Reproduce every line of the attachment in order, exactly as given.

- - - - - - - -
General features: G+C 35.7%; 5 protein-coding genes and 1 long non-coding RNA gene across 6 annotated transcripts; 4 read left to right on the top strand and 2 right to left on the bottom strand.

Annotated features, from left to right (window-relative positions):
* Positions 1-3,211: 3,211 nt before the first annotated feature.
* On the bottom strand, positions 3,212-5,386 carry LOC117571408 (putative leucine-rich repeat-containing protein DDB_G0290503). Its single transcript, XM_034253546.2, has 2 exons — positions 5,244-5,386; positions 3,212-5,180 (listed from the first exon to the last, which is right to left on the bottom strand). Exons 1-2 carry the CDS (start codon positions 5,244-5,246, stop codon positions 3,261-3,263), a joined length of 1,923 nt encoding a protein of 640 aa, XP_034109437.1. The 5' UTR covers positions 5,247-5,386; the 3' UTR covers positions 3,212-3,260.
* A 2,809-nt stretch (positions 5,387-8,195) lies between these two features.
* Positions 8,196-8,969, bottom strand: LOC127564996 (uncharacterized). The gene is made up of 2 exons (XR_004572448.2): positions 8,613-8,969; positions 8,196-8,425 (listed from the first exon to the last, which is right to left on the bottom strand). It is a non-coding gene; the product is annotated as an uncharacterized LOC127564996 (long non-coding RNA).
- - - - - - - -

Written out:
General features: G+C 35.7%; 5 protein-coding genes and 1 long non-coding RNA gene across 6 annotated transcripts; 4 read left to right on the top strand and 2 right to left on the bottom strand.

Annotated features, from left to right (window-relative positions):
* Positions 1-3,211: 3,211 nt before the first annotated feature.
* On the bottom strand, positions 3,212-5,386 carry LOC117571408 (putative leucine-rich repeat-containing protein DDB_G0290503). Its single transcript, XM_034253546.2, has 2 exons — positions 5,244-5,386; positions 3,212-5,180 (listed from the first exon to the last, which is right to left on the bottom strand). Exons 1-2 carry the CDS (start codon positions 5,244-5,246, stop codon positions 3,261-3,263), a joined length of 1,923 nt encoding a protein of 640 aa, XP_034109437.1. The 5' UTR covers positions 5,247-5,386; the 3' UTR covers positions 3,212-3,260.
* A 2,809-nt stretch (positions 5,387-8,195) lies between these two features.
* Positions 8,196-8,969, bottom strand: LOC127564996 (uncharacterized). The gene is made up of 2 exons (XR_004572448.2): positions 8,613-8,969; positions 8,196-8,425 (listed from the first exon to the last, which is right to left on the bottom strand). It is a non-coding gene; the product is annotated as an uncharacterized LOC127564996 (long non-coding RNA).